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GRAFIC journalists? Yes they are...



A exposição da fotógrafa Carmo Correia na Casa Garden mostra a herança portuguesa na Ásia, em locais como Macau, Malaca, Indonésia (Ilha das Flores) ou Goa. Para além das fotos, há também um documentário que segue os passos da fotógrafa pelos diversos locais. Para quem puder lá ir, recomendo.

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Campo de Santa Cruz, Coimbra



HK tb é assim: ""Hong Kong is either heaven or hell depending on who you might ask. It has the [developed] world's highest Gini score with Singapore 2nd and the USA 3rd. Over in Kowloon you'll find so-called 'cage people', residents living in cages or ultra small dwellings, barely able to make ends meet and end up begging in the busy streets or living off meager social assistance if they can get it. Food and rent are expensive so losing a job can be a matter of life and death."



52 Places to Go in 2014, according to the New York Times



Disliking Macau

FIRST they came for the Socialists, and I did not speak out – Because I was not a Socialist.
Then they came for the Trade Unionists, and I did not speak out – Because I was not a Trade Unionist.
Then they came for the Jews, and I did not speak out – Because I was not a Jew.
Then they came for me – And there was no one left to speak for me.”

(attributed to pastor Martin Niemöller)

There’s definitely a somber and bitter tone in the new Legislative Assembly (AL), particularly amongst the newcomers. First it was lawmaker Song Pek Kei saying that “non-resident workers contribute to the increases in rent and occupy public spaces.” Song Pek Kei, whose parents were born in the mainland, continued his attack on migrant workers, saying that they are “unprofessional” (here we have to ask if the residents described by Ms Song are, per definition, more professional than the TNR).
This populist and even xenophobic stance was not rejected by the other lawmakers, but the people who really like Macau (like the Macanese) expressed their indignation trough social networks and newspaper columns.
Nevertheless the absurdities continue. Another rookie, Zheng Anting, said in December that there should be buses specifically for residents, and, with that scheme, a way to identify them when entering the buses. This reminds me a bit of the yellow star, inscribed with the word Jude, that the Jews had to sew on their outer garments during the Middle Ages, and more recently in Nazi Germany. Or the “whites only” policy in segregationist USA and during South Africa’s apartheid regime.
What surprises me even more is that nobody told Mr Zheng Anting, reportedly a Macau resident since 2001, that this idea is not only shameful and discriminatory, but that it is also obviously illegal. So, post-Christmas, he continued with his insistence last Friday, stating in the AL: “Would it be possible to provide carriers specifically for residents? Would it be possible to find a way for residents to identify themselves when entering the bus? Similar to what happens with the housing policy, could we have a policy of ‘Macau buses for Macau residents’?”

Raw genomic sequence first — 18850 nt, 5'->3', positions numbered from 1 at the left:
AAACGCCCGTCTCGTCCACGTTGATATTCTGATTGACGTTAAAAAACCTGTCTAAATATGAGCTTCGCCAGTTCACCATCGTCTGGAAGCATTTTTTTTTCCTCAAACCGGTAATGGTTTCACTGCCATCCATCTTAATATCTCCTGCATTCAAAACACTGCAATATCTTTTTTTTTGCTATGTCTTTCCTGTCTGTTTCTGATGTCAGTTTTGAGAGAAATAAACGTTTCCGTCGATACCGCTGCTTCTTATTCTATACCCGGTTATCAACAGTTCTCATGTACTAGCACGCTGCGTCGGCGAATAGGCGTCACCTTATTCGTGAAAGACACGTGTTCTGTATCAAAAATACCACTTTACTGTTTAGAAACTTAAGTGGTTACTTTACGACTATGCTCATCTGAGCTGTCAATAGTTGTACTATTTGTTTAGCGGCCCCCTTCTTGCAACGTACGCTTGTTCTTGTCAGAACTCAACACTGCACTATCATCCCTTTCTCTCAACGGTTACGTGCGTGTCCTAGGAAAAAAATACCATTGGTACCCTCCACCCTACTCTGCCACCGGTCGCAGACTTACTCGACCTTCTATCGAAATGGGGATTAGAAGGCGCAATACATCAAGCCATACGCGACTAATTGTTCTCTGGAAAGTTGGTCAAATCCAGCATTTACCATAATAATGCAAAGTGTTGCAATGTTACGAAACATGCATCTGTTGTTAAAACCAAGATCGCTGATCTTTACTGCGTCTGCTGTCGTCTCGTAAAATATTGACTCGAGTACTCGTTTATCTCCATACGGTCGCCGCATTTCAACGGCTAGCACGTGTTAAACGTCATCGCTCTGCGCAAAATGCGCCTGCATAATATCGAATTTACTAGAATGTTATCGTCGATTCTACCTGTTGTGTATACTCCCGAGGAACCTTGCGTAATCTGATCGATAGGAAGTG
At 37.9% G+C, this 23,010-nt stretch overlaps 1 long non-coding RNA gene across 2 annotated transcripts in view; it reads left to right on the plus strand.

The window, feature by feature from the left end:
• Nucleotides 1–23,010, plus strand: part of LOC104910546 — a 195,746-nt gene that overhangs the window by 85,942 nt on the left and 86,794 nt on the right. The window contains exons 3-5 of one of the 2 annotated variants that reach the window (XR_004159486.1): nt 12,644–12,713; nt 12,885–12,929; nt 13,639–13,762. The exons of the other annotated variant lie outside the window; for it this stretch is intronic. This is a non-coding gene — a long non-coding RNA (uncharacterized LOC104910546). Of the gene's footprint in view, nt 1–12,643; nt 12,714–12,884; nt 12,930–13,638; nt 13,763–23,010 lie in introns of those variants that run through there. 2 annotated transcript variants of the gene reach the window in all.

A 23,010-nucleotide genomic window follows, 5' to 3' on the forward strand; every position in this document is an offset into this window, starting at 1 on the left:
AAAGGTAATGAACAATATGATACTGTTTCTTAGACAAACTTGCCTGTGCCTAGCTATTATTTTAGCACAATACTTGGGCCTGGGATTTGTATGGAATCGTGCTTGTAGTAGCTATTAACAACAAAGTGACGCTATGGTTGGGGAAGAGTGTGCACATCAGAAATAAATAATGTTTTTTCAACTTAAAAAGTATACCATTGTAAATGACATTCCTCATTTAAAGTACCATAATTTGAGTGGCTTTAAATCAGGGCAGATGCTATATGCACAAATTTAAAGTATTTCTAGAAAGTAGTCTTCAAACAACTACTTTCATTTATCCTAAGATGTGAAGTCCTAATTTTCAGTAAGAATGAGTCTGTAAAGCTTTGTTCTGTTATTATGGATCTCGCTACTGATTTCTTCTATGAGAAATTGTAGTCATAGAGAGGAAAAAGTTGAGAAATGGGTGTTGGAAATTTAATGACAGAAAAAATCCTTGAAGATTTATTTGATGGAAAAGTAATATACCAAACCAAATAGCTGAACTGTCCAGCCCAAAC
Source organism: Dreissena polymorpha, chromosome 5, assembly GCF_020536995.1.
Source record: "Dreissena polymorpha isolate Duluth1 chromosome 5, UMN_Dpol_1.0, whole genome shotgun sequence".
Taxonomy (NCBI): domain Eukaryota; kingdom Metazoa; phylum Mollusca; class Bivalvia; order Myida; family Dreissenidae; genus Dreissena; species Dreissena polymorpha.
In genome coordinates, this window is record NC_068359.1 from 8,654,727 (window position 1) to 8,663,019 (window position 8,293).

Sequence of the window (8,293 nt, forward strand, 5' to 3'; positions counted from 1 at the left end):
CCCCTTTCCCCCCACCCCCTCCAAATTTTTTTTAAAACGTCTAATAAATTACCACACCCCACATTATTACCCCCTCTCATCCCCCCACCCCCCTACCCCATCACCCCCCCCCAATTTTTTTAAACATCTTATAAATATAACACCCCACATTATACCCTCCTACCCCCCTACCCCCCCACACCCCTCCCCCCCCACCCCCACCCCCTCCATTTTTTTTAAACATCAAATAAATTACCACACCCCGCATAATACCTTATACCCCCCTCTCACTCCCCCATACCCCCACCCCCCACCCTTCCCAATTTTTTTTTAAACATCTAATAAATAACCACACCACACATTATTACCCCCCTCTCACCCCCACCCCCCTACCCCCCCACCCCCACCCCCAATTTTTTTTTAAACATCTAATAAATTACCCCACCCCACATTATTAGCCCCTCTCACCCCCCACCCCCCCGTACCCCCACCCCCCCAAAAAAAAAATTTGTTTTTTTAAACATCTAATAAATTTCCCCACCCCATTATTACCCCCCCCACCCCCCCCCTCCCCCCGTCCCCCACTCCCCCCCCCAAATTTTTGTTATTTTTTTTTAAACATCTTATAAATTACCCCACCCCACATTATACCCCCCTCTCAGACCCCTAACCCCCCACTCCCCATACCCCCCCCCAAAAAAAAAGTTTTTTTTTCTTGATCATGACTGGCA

What’s next? “Macau food for Macau people,” as someone jokingly suggested.
These sorts of ideas are making their way into the new AL. Another example comes from Ho Ion Sang, who suggests that non-residents convicted by the local judicial system should be repatriated to mainland China or to their countries of origin “to reduce public spending.” But let’s wait for a minute: Wouldn’t this hinder the independence of the local judicial system, so crucial to the “one country, two systems” principle?
The fact is that some lawmakers, and even the government, are increasingly proposing things that are evidently illegal, even for a layman. We saw the mess with the bus operation scheme, also noticed by the Commission Against Corruption, who considered it “the most severe case of legal breach” in MSAR’s history. Concerning the TV market, last week we watched with awe as lawmakers continued to ignore court rulings by trying to recommend the retention of the public antenna companies, eventually travestied in a non-profitable organization paid by the government. “Will it be possible to receive the channels via the public antenna companies?” the veteran lawmaker Ng Kuok Cheong asked puerilely.
Here, the same as anywhere else in the world, lawmakers should gather as much information as they can before they speak at the assembly. They should consider whether what they say has a legal basis and constitutes an example of civility. If lawmakers constantly defy lawfulness or make discriminatory remarks, what kind of example are they passing on to society?
For me, that’s not what Macau is about. It would be tiresome to explain the reasons why Macau is and always has been an open city. That attitude has benefited the Chinese and all others that dropped anchor in its harbor.
Those who want to reduce Macau to another Chinese city or to a disposable instrument to make money are those who misunderstand or even dislike Macau’s nature, as the re-elected House of Portugal President, Ms Maria Amélia António, pointed out to TDM last Friday.

(By PB, published in MDT)

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EUSÉBIO (RIP) e o escritor Miguel Esteves Cardoso conversam sobre futebol e comida.
Cortesia do Público.


Em Macau: Em Lisboa:
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